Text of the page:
This involves processes such as sorting, cutting, washing , drying, impregnation with alkali and washing to neutral off, oven drying and carbonization. The powder obtained from carbonization process can be used for adsorption purposes. This process is used to cleanse our water supply and wastewaters, by removing contaminants (organic and inorganic) from them even at low concentrations, before being discharged to our water bodies.

Production of PET based Activated Carbon

Cocoa Pod Husk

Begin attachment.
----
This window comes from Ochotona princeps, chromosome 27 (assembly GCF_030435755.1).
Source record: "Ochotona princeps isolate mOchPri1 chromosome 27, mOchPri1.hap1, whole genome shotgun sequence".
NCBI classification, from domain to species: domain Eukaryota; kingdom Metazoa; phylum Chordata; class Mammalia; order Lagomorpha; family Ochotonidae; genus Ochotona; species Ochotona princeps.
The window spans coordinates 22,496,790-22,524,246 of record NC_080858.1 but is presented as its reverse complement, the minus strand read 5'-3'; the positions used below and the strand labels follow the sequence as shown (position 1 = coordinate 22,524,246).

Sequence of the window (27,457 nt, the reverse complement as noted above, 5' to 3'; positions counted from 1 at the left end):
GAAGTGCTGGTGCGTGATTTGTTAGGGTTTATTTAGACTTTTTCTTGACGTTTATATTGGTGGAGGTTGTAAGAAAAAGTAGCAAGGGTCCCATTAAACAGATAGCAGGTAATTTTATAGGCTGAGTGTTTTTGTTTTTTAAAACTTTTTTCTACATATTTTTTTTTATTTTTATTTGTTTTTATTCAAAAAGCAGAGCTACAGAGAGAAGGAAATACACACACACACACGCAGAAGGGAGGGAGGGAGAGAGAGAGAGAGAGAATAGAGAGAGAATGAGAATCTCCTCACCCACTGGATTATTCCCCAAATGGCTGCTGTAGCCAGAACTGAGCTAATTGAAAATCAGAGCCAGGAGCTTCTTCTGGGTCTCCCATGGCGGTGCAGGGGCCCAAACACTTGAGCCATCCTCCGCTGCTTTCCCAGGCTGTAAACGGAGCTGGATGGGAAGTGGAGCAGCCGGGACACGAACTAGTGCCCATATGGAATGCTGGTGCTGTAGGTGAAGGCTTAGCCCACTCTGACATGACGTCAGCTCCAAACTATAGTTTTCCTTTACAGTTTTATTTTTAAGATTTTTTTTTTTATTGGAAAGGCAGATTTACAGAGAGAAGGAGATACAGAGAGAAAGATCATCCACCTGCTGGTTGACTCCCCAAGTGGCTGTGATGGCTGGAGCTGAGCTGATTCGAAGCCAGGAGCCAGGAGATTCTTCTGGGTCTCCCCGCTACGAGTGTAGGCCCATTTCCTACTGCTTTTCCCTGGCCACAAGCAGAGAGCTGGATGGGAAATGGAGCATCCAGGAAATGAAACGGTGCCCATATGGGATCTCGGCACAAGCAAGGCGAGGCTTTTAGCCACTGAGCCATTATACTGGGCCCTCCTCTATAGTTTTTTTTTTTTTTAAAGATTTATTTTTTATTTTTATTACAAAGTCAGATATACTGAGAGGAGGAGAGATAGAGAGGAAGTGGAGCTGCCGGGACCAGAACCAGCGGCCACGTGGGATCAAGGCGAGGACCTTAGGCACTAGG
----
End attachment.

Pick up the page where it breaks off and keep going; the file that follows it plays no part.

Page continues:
Nigeria is a major producer of cocoa. The husk is a major constituent of the cocoa pod and extracts from has numerous applications in textile manufacture, pulp and paper production, reclaiming of rubber, food production, detergents and soap production as well as laboratory reagents. Generally cocoa is processed by rural farmers, mainly women especially in soap production. The husks are heaped and allowed to undergo natural decay, constituting an environmental nuisance by impairing on the aesthetics of the environment and unpleasant to sight, serving as breeding ground for mosquitoes, contributing to the emission of greenhouse gases like methane, which is a major driver of global warming, with a heat trapping potential that is over 20 times more than carbon dioxide. Ash from cocoa pod has been the main source of alkali for the production of the local black soap in Nigeria. However, the black colour of the soap does not make it attractive and acceptable to all. This limits the sales of this product to the society who use imported products as alternatives. In our project, the cocoa pod husk has been processed to alkali quality with enhanced aesthetics that will not make the soap black. The equivalents of our product to the imported potassium and Sodium hydroxides are also known.  250g of sodium hydroxide costs 44.8 EuR and 500g costs 80.2 EuR.